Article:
From a caricature by Gillray, 1791.
From the Collection of A. M. Broadley, Esq.

The joke about "Tully's Offices" evidently relates to her paying off the expenses of her birthday fête. The supper was provided by a celebrated Bath pastrycook named Tully, and the jest originated with Mrs. Piozzi, who, addressing her guests, bade them do justice to "Tully's Offices," the name by which Cicero De Officiis was commonly known in the eighteenth century.

On November 17 Mrs. Pennington, who has herself been ill, writes in great agitation about the Typhus, entreating Mrs. Piozzi, if she will not return to Clifton, to fly to Torquay. The Randolphs report it to be a terrestrial Paradise;—the scenery exquisitely beautiful, the air pure, mild, and dry, the town clean and neat, the living cheap, (the best possible meat 6d. per lb.,) and no lack of good society. Mrs. Randolph considered that Mrs. Piozzi might keep a carriage and live there elegantly within £1000 per annum.

Of the caricatures she remarks that "they were no proofs of the people not loving George the 3rd as a good man, a good husband, and good father, but merely the result of that spirit of persiflage to which the people of this country are said to be so much addicted. The simultaneous expressions of joy which you and I witnessed in the Streets and Theatres of the Metropolis on his recovery, could only have been the effects of genuine love and affection. It is in the failure of these virtues that the present K—g has lost the warm hearts of so many worthy subjects."

Penzance, Sunday, 12 Nov. 1820.

I am very sorry, dear Mrs. Pennington, that I said anything about this odious Fever; it will perhaps hurt the place, and in no wise benefit me.... We are surely in the[344] hands of the same God at Penzance as at Torquay; and when he calls, go we must.

I cannot leave my habitation, which I have taken for a term, and must abide in till the term is over, nor will I go back without having done what I came hither to do. My friends are but too, too solicitous. They have all heard of this nonsensical story, and every day brings me letters full of pathetic, and I believe, sincere admonitions.... I wish you would all be more moderate in your kindnesses. My establishment is not a little Cloke-bag to put on my shoulder, and carry away from one place to another.... Be quiet, dear Friend, so I say to Miss Williams and Conway, who are half wild, God bless them!—and their loss would be nothing to what they fancy it. Yet 'tis all I can do to keep them from my door.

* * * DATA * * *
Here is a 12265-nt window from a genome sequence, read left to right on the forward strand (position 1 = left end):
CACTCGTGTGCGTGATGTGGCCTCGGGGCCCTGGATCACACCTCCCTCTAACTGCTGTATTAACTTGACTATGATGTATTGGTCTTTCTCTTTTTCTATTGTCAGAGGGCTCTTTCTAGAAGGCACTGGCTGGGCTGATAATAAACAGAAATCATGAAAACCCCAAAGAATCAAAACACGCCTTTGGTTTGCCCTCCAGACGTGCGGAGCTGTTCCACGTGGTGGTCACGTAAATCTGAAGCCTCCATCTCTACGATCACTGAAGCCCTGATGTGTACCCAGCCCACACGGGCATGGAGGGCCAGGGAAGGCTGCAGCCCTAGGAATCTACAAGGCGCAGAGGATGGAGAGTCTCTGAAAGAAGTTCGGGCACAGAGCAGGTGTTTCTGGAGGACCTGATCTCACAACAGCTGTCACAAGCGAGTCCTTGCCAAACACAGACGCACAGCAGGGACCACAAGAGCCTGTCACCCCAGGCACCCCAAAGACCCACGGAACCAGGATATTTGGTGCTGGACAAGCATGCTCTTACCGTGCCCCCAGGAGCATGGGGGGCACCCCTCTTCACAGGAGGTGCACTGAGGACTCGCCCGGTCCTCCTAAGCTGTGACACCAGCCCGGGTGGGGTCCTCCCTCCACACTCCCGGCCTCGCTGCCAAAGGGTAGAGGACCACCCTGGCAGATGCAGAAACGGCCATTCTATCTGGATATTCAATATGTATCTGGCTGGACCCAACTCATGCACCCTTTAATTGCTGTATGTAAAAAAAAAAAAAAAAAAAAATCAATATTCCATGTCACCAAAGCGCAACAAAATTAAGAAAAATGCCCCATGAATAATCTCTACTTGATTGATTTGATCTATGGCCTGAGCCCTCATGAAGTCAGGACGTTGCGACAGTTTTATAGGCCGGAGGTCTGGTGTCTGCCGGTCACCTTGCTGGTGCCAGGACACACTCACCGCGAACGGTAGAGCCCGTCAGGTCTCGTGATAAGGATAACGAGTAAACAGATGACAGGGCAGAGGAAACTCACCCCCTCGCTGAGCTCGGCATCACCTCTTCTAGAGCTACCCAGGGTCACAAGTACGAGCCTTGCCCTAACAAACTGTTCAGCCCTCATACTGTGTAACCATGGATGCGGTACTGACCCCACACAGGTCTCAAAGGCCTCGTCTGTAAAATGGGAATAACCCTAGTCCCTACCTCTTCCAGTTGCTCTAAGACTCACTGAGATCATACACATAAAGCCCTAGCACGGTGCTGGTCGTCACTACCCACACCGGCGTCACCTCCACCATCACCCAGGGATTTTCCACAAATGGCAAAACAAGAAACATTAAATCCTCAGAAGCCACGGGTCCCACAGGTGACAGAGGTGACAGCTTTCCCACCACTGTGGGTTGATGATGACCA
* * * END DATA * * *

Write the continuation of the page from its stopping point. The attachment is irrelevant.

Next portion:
The world is all unhappy. This vexatious affair of the Queen has been a Tryal to everybody. I wish to know how the Bishops of Salisbury, Bangor, and St. Asaph give their votes. Lord Liverpool's observations are the best. If there was nothing wrong between the Lady and the Courier, what was there? Conversation was difficult, and talents there were none.

No letter has come from Brynbella this long time, but I know from Miss Williams there is nothing wrong there; meaning as to health and happiness. As to pelf I will be more prudent in future; indeed the danger is over when the money is all gone....

Bessy and I are engaged far differently from trimming hats for parties. Housework, and nursing, and crying, and clinging about Dr. Forbes and Mr. Moyle, an intelligent Surgeon, is all we have been doing a long time.... I do believe there is always Fever of this sort in these low situations, and when we do move, if it be not to Dymerchion's burying ground, it shall be to the lofty Crescent at Clifton. Torquay may do for some of those future years dear Mrs. Pennington talks of....


If you like to tell Mrs Rudd I still hope to come early in spring, do tell her so. Her son is a good child, and will ever be an honour and a comfort to her and to your really obliged and troublesome

H. L. Piozzi.

Her anxiety had not been all on account of Sophy the housemaid. Her attendant Bessy was the mother of a small boy named Angelo, a great pet of Mrs. Piozzi's, who accompanied them, and whom the Fever had brought to death's door, but who was now beginning to mend. She herself had only had a feverish cold.

The Bill of Pains and Penalties, reluctantly introduced by Lord Liverpool, then Prime Minister, though it passed the third reading, was abandoned by the Government on November 10, and the next letter gives a lively picture of the demonstrations which ensued.

Penzance, Nov. 15, 1820.

I feel terribly afraid, dear Mrs. Pennington, that my state of anxiety when I wrote last, betrayed my pen into some impatience of expression; ... and the interest Dr. and Mrs. Randolph were obliging enough to take in my concerns, deserved more thanks and compliments than I had, at that moment, leisure to pay.... The weather is changed, and the Fever quenched, ... and H. L. Piozzi become less a nuisance to her active Friends....